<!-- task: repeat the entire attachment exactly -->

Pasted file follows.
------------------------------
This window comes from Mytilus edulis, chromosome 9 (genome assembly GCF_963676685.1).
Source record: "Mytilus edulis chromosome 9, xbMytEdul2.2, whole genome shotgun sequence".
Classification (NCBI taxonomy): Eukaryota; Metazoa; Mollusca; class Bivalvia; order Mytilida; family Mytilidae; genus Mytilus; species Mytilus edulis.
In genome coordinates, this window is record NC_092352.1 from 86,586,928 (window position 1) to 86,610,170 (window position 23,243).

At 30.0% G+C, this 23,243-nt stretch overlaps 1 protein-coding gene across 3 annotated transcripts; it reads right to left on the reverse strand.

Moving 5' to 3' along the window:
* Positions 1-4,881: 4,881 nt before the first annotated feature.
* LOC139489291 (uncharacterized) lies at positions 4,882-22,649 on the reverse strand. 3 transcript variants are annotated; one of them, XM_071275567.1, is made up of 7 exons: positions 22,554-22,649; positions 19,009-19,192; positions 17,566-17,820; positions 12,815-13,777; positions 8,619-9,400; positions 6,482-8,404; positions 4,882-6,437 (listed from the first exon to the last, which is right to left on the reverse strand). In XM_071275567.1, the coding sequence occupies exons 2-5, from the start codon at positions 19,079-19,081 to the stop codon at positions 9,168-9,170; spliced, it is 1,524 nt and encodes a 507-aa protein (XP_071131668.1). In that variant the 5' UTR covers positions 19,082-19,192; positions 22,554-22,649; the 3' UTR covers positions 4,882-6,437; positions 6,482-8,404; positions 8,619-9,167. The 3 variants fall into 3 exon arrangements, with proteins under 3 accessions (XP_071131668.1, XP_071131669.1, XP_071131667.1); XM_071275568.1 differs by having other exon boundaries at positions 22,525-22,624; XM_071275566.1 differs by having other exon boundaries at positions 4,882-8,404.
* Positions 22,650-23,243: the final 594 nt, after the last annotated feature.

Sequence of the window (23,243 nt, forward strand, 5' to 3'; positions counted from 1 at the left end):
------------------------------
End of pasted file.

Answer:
This window comes from Mytilus edulis, chromosome 9 (genome assembly GCF_963676685.1).
Source record: "Mytilus edulis chromosome 9, xbMytEdul2.2, whole genome shotgun sequence".
Classification (NCBI taxonomy): Eukaryota; Metazoa; Mollusca; class Bivalvia; order Mytilida; family Mytilidae; genus Mytilus; species Mytilus edulis.
In genome coordinates, this window is record NC_092352.1 from 86,586,928 (window position 1) to 86,610,170 (window position 23,243).

At 30.0% G+C, this 23,243-nt stretch overlaps 1 protein-coding gene across 3 annotated transcripts; it reads right to left on the reverse strand.

Moving 5' to 3' along the window:
* Positions 1-4,881: 4,881 nt before the first annotated feature.
* LOC139489291 (uncharacterized) lies at positions 4,882-22,649 on the reverse strand. 3 transcript variants are annotated; one of them, XM_071275567.1, is made up of 7 exons: positions 22,554-22,649; positions 19,009-19,192; positions 17,566-17,820; positions 12,815-13,777; positions 8,619-9,400; positions 6,482-8,404; positions 4,882-6,437 (listed from the first exon to the last, which is right to left on the reverse strand). In XM_071275567.1, the coding sequence occupies exons 2-5, from the start codon at positions 19,079-19,081 to the stop codon at positions 9,168-9,170; spliced, it is 1,524 nt and encodes a 507-aa protein (XP_071131668.1). In that variant the 5' UTR covers positions 19,082-19,192; positions 22,554-22,649; the 3' UTR covers positions 4,882-6,437; positions 6,482-8,404; positions 8,619-9,167. The 3 variants fall into 3 exon arrangements, with proteins under 3 accessions (XP_071131668.1, XP_071131669.1, XP_071131667.1); XM_071275568.1 differs by having other exon boundaries at positions 22,525-22,624; XM_071275566.1 differs by having other exon boundaries at positions 4,882-8,404.
* Positions 22,650-23,243: the final 594 nt, after the last annotated feature.

Sequence of the window (23,243 nt, forward strand, 5' to 3'; positions counted from 1 at the left end):